Endemic pemphigus foliaceus (fogo selvagem) in Native Americans from Brazil

Horacio Friedman, Iphis Campbell, Rosicler Rocha-Alvarez, Iris Ferrari, Carlos E A Coimbra, Jose R. Moraes, Nancy M. Flowers, Peter Stastny, Marcelo Fernandez-Viña, Monica Olague-Alcala, Luis A. Diaz

Research output: Contribution to journalArticle

39 Scopus citations

Abstract

Background: Fogo selvagem (FS) is an autoimmune disease that is endemic in certain regions of Brazil and appears to be precipitated by an environmental factor. Objective: Our purpose was to confirm the occurrence and prevalence of FS in a population of Xavante Indians living in an endemic region of central Brazil. Methods: Clinical, anthropologic, and immunologic studies were carried out in patients and in normal inhabitants of the Pimentel Barbosa Indian Reservation, Mato Grosso, Brazil. Results: FS was identified and confirmed in 10 patients from a patient pool of 295 with various skin diseases. The Xavante settlement has a total population of 746. Anti-desmoglein 1 autoantibodies were detected in all patients with FS and were absent from more than 300 serum samples collected from randomly selected unaffected persons. Conclusion: FS is strongly linked to outdoor activities and is largely restricted to immunogenetically predisposed persons. FS appears to have been endemic in certain regions of South America for several centuries.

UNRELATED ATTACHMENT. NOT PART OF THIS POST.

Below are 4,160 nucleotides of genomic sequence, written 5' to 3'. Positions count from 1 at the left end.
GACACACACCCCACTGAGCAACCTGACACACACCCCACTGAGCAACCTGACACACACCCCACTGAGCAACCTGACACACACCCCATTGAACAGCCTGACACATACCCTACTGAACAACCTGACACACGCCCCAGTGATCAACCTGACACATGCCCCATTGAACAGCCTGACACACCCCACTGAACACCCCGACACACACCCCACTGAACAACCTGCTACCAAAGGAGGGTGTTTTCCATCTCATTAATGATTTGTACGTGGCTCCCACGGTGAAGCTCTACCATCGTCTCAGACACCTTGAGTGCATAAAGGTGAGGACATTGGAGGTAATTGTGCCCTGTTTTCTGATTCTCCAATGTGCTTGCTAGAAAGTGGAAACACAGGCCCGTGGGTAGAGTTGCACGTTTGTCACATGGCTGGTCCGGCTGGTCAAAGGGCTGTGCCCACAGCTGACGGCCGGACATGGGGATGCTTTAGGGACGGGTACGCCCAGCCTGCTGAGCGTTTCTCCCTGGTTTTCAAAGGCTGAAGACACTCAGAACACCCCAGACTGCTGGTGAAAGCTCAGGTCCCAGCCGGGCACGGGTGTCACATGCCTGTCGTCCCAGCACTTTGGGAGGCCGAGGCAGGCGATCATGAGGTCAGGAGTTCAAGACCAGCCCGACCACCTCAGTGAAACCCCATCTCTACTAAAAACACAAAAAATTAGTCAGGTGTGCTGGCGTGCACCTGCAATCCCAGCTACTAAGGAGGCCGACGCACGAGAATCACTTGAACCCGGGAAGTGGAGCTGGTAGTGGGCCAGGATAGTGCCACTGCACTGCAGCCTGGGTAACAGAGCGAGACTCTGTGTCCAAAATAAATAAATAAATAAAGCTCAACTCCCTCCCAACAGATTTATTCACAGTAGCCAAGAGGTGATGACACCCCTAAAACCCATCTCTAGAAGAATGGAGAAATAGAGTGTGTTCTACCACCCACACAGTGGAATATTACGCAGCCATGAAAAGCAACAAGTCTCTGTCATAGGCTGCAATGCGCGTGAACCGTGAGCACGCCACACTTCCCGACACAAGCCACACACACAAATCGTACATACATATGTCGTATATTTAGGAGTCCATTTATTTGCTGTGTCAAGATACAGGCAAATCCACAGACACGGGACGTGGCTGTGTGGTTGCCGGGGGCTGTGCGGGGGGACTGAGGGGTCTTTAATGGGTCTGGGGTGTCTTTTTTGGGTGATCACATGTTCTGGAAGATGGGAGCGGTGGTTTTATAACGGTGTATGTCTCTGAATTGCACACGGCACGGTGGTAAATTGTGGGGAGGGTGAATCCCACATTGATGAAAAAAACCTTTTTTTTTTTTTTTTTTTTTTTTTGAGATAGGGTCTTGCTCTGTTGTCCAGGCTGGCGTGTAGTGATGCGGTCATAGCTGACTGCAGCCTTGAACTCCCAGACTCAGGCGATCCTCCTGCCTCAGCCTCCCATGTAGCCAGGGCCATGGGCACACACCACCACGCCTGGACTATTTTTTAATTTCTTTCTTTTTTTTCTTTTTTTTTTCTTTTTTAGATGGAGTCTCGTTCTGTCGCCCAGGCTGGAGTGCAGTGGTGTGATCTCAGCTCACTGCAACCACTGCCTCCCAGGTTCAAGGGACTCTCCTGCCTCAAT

Original languageEnglish (US)
Pages (from-to)949-956
Number of pages8
JournalJournal of the American Academy of Dermatology
Volume32
Issue number6
DOIs
Publication statusPublished - 1995

    Fingerprint

ASJC Scopus subject areas

  • Dermatology

Cite this

Friedman, H., Campbell, I., Rocha-Alvarez, R., Ferrari, I., Coimbra, C. E. A., Moraes, J. R., ... Diaz, L. A. (1995). Endemic pemphigus foliaceus (fogo selvagem) in Native Americans from Brazil. Journal of the American Academy of Dermatology, 32(6), 949-956. https://doi.org/10.1016/0190-9622(95)91330-0